"Cassell to step down as federal judge in Utah":
The Deseret Morning News provides an update
that begins, "Utah's youngest serving federal judge has announced he will be stepping down from the bench and returning to teaching law at the University of Utah. On Friday, U.S. District Judge Paul Cassell submitted his letter of resignation to President George W. Bush, informing the president his last day on the bench is expected to be Nov. 5."
And the "Sentencing Law and Policy" provides a post titled "Breaking news (and SL&P exclusive?): federal Judge Paul Cassell resigning!"
The Associated Press is reporting:
An article headlined "Prosecutors Eyeing Wiretap Problems
" begins, "The Justice Department is worried that a recent appeals court ruling could make it impossible to use wiretaps to investigate members of Congress in corruption cases."
And Lara Jakes Jordan reports that "Mukasey Hit Justice Dept on Sentencing."
To convict someone of the federal crime of "willful failure to pay a past due child support obligation with respect to a child who resides in another State," must the prosecution prove that the defendant knew the child lived out-of-state?
A unanimous three-judge panel of the U.S. Court of Appeals for the Eleventh Circuit
today issued an interesting decision
answering that question "yes."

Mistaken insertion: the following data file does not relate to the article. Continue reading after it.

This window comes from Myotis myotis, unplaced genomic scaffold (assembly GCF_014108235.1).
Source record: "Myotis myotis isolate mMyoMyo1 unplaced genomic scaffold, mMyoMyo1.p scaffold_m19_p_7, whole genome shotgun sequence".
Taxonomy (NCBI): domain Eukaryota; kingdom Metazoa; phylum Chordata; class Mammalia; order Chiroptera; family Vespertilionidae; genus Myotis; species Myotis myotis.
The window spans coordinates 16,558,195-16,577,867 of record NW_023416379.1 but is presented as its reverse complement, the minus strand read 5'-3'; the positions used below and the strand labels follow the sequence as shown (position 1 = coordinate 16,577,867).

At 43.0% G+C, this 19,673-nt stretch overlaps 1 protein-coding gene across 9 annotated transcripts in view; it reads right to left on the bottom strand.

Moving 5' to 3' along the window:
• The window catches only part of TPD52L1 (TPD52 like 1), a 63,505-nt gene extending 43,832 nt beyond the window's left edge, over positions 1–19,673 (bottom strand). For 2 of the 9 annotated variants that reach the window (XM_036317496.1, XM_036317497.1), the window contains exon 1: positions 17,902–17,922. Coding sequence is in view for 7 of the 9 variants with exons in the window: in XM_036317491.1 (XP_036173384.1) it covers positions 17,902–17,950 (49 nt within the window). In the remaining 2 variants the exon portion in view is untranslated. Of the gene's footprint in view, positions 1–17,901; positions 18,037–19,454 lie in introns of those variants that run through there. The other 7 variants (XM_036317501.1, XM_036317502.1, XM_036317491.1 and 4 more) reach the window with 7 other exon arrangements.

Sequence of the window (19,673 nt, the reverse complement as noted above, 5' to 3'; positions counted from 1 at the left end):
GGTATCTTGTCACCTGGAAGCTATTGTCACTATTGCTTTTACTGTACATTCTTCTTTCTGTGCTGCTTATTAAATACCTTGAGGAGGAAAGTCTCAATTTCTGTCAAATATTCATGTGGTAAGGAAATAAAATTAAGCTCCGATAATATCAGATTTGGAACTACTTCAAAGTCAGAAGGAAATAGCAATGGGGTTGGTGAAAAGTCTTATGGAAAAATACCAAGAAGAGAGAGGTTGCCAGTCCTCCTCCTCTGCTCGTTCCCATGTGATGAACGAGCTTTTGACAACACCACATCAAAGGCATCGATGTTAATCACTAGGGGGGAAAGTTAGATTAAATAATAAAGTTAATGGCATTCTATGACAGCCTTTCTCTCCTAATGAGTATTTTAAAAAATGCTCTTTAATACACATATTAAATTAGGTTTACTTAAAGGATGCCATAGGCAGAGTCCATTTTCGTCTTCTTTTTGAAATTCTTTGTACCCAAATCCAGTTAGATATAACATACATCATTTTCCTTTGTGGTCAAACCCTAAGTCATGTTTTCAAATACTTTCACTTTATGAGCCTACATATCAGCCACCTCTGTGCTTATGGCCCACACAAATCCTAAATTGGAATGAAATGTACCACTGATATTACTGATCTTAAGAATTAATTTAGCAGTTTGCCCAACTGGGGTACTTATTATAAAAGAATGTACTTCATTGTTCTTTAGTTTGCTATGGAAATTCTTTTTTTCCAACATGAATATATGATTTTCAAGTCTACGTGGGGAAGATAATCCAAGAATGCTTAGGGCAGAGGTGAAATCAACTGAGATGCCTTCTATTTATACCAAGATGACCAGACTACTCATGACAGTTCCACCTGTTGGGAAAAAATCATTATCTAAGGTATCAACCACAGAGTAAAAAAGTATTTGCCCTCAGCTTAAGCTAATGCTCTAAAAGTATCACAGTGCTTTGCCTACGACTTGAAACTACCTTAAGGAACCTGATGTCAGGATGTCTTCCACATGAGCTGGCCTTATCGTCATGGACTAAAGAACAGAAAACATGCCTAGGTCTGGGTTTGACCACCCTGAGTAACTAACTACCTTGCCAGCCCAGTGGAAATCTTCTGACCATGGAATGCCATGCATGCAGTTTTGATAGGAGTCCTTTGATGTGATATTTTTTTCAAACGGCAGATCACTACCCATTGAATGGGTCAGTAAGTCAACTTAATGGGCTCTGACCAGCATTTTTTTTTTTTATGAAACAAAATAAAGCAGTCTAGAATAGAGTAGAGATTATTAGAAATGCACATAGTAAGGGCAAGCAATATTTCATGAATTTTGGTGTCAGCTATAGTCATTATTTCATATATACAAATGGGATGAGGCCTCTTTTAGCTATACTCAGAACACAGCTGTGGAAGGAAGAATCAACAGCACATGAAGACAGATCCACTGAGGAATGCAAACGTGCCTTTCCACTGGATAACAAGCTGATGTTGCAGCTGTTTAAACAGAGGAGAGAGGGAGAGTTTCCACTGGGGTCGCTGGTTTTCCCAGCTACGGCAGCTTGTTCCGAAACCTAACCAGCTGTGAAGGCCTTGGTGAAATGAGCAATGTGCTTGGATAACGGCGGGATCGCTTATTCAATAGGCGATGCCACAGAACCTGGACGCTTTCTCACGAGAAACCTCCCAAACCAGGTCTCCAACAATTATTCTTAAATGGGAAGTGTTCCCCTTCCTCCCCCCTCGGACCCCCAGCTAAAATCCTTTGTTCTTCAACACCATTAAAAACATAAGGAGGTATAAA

Third Circuit holds that City of Philadelphia health workers did not violate the constitutional rights of a 16-year-old girl or her parents by providing the girl with the emergency contraceptives she requested without notifying her parents:
The U.S. Court of Appeals for the Third Circuit
issued this ruling
Ninth Circuit holds unripe a challenge to Alaska Code of Judicial Conduct provisions that caused state judges seeking retention to refuse to disclose their views on a variety of legal and political issues such as abortion and assisted suicide:
You can access today's ruling at this link
The constitutionality of strip-searching a 13-year-old female honor roll student with no prior disciplinary problems during school hours and on school premises based on the allegation she had given a classmate a prescription-strength ibuprofen tablet:
A three-judge panel of the U.S. Court of Appeals for the Ninth Circuit
divided 2-1 on that question in this ruling
"Horse meat was until recently an accepted part of the American diet--the Harvard Faculty Club served horse-meat steaks until the 1970s."
So begins an opinion
that Circuit Judge Richard A. Posner
issued today on behalf of a unanimous three-judge panel of the U.S. Court of Appeals for the Seventh Circuit
Today's very interesting decision rejects on the merits a lawsuit brought by the only remaining facility in the United States for slaughtering horses, which happens to be based in Illinois, against a recently-enacted Illinois law that makes it unlawful to "slaughter a horse if that person knows or should know that any of the horse meat will be used for human consumption."